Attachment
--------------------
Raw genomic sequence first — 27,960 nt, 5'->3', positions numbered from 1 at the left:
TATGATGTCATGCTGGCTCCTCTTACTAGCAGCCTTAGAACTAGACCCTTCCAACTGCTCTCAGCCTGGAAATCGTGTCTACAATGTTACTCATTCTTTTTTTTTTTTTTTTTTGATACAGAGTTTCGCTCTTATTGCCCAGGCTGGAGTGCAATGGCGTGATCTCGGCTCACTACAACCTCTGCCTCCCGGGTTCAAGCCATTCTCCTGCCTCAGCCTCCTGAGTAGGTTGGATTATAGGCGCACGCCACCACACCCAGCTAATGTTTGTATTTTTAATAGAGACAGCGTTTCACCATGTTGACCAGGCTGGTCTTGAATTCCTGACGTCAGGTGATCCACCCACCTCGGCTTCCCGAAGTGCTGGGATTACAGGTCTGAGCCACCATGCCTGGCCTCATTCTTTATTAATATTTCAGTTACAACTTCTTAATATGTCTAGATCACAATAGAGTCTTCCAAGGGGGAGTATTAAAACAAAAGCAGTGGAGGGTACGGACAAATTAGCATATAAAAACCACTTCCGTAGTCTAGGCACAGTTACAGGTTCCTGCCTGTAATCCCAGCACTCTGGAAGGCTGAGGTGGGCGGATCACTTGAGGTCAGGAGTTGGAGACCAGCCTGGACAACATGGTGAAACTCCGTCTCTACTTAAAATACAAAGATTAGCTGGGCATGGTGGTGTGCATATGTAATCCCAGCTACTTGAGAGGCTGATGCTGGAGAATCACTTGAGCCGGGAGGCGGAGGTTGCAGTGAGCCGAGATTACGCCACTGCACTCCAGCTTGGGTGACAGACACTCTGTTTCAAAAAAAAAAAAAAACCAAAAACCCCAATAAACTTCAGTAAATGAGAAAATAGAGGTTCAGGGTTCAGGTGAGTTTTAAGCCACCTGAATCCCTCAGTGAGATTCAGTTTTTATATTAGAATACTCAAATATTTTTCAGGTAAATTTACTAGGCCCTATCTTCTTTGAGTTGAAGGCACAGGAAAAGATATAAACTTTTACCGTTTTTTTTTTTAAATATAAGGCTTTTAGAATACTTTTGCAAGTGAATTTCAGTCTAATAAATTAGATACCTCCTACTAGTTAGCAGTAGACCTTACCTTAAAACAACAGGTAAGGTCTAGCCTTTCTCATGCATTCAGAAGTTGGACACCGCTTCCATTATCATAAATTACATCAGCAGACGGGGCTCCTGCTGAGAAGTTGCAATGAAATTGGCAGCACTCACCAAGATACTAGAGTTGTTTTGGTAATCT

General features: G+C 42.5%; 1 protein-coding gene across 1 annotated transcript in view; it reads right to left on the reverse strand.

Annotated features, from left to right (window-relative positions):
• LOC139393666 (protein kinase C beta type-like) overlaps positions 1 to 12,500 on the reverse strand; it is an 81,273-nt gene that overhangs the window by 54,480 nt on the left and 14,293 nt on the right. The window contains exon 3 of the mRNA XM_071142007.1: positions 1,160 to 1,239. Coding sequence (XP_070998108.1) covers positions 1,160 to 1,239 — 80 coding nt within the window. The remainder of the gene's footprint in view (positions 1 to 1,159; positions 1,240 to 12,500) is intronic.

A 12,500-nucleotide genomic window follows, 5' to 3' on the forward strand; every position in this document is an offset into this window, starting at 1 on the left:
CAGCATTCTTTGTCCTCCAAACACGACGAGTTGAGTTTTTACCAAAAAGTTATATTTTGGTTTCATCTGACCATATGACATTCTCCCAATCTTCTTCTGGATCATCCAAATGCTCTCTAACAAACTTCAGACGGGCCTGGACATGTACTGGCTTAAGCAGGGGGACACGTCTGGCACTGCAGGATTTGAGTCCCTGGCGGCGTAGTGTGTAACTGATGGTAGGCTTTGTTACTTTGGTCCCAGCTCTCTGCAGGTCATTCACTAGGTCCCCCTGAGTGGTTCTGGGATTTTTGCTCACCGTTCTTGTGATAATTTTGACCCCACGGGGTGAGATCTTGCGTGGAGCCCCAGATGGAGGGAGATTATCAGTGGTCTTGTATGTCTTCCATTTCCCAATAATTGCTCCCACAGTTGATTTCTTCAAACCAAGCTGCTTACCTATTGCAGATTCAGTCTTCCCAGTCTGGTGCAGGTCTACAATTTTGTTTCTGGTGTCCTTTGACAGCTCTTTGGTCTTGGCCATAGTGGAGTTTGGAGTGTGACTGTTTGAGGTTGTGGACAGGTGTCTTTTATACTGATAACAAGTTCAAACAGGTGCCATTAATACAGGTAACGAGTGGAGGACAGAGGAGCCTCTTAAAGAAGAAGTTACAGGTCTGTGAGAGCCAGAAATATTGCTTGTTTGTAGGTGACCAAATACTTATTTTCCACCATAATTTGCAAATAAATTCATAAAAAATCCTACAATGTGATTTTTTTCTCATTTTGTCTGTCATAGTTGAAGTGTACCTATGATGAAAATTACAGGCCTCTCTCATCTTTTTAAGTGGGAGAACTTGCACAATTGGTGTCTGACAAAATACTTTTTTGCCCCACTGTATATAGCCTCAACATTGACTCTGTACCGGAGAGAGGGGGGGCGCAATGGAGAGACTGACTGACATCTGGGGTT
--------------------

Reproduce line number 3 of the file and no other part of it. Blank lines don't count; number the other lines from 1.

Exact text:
General features: G+C 42.5%; 1 protein-coding gene across 1 annotated transcript in view; it reads right to left on the reverse strand.